I have not read this whole thread since I posted it because I can't handle the drain on my energy from all the negativity. I do know one thing - we all have a common enemy in the UK's stance on ME/CFS - trying to enlighten them or the medical community on ME/CFS is like the battle of David and Goliath. When David is out there trying to mount a fight, it is in all of our best interests to stand behind him, and give him ammunition, not tear him down. I can't understand why we as the patient community can't stand together on the most important things, and then work within our communities to make us stonger on points of disagreement.
  16. Dreambirdie

    Dreambirdie work in progress

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    I don't agree with your perception that we are publicly trashing McCleary... like a bunch of "rabid dogs." C'mon... rabid dogs... really? :rolleyes:

    Aren't we really more like a bunch of very pissed off pussy cats? (see below)

    It is McCLEARY'S JOB as OUR ADVOCATE to advocate on our behalf. Hello! She is doing that job VERY POORLY, and has been doing it very poorly for a long time. She needs to be called out on it, and that's what we are doing here.

    We have attempted "altering the management of the CAA in a constructive way" many times before, with absolutely NO success.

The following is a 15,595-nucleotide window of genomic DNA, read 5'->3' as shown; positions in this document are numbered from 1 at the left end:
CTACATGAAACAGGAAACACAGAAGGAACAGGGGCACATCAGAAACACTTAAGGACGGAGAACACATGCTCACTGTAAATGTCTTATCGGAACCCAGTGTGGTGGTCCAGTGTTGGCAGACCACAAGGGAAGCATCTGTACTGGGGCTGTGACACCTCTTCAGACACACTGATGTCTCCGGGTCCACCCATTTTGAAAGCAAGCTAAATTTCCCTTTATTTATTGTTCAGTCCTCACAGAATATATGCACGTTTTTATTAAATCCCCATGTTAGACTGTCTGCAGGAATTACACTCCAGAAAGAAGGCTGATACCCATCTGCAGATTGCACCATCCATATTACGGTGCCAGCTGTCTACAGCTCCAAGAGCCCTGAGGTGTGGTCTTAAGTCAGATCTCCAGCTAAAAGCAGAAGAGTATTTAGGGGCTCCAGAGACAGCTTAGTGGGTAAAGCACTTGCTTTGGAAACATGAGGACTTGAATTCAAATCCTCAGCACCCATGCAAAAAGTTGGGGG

Sometimes being nice and sweet is just the wrong way to go. Sometimes you need to put your teeth into the equation.

    [​IMG]
  17. Dolphin

    Dolphin Senior Member

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    Charles Shepherd on the MEA FB page earlier today:
  18. CBS

    CBS Senior Member

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    If I were a journalist, advocate, politician, or philanthropist thinking about getting involved is the issues surrounding ME/CFS and I read Kim McCleary's pathetic efforts at energizing support for this disease I'd assume that ME/CFS wasn't really all that serious and that it wasn't worth my time, money, or effort to get involved.

    And by the way, long before these forums were created, the CAA's budget was in a nose dive and that was more than enough proof that they'd lost the ability to generate interest.
  19. Snow Leopard

    Snow Leopard Senior Member

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    The problem is the limitations imposed by the editors. 250 words, 5 references (including the original studies) and attacks must be scientific if you wish to be published.

    As far as how much further, with physiological research.. A little bit further.
    The fact is that it will likely cost hundreds of millions-billions to cure CFS.
    The real danger of psych/behavioural studies is the negative sum effect that they have - dissuading researchers and diverting funding if those in charge believe it is merely a behavioural disease.

    If you were a journalist, politician or experienced philanthropist, chances are, you would have seen such politics before!
  20. Cort

    Cort Phoenix Rising Founder

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    Give her a cookie...:)